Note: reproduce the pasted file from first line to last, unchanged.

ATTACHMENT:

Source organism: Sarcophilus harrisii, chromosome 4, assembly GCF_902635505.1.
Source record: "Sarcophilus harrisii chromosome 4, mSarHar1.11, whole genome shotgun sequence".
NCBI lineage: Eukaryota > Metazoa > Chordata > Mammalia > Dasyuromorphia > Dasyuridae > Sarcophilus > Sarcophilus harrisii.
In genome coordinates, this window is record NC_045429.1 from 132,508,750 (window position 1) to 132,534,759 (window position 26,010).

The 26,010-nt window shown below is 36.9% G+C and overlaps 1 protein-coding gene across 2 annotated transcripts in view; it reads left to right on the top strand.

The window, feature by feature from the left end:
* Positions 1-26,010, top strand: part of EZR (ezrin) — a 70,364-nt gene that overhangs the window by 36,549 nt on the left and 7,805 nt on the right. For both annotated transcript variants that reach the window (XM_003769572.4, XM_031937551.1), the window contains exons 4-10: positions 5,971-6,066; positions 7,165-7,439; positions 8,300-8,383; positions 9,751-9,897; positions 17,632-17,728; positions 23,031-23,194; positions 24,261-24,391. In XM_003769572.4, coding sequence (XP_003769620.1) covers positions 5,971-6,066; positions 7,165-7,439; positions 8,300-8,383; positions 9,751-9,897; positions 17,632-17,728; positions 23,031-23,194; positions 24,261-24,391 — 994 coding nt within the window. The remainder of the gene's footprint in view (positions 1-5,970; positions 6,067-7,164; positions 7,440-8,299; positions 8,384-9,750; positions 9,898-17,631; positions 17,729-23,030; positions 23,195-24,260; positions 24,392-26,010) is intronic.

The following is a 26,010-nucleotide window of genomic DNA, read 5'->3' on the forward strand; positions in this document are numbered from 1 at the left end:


Source organism: Sarcophilus harrisii, chromosome 4, assembly GCF_902635505.1.
Source record: "Sarcophilus harrisii chromosome 4, mSarHar1.11, whole genome shotgun sequence".
NCBI lineage: Eukaryota > Metazoa > Chordata > Mammalia > Dasyuromorphia > Dasyuridae > Sarcophilus > Sarcophilus harrisii.
In genome coordinates, this window is record NC_045429.1 from 132,508,750 (window position 1) to 132,534,759 (window position 26,010).

The 26,010-nt window shown below is 36.9% G+C and overlaps 1 protein-coding gene across 2 annotated transcripts in view; it reads left to right on the top strand.

The window, feature by feature from the left end:
* Positions 1-26,010, top strand: part of EZR (ezrin) — a 70,364-nt gene that overhangs the window by 36,549 nt on the left and 7,805 nt on the right. For both annotated transcript variants that reach the window (XM_003769572.4, XM_031937551.1), the window contains exons 4-10: positions 5,971-6,066; positions 7,165-7,439; positions 8,300-8,383; positions 9,751-9,897; positions 17,632-17,728; positions 23,031-23,194; positions 24,261-24,391. In XM_003769572.4, coding sequence (XP_003769620.1) covers positions 5,971-6,066; positions 7,165-7,439; positions 8,300-8,383; positions 9,751-9,897; positions 17,632-17,728; positions 23,031-23,194; positions 24,261-24,391 — 994 coding nt within the window. The remainder of the gene's footprint in view (positions 1-5,970; positions 6,067-7,164; positions 7,440-8,299; positions 8,384-9,750; positions 9,898-17,631; positions 17,729-23,030; positions 23,195-24,260; positions 24,392-26,010) is intronic.

The following is a 26,010-nucleotide window of genomic DNA, read 5'->3' on the forward strand; positions in this document are numbered from 1 at the left end: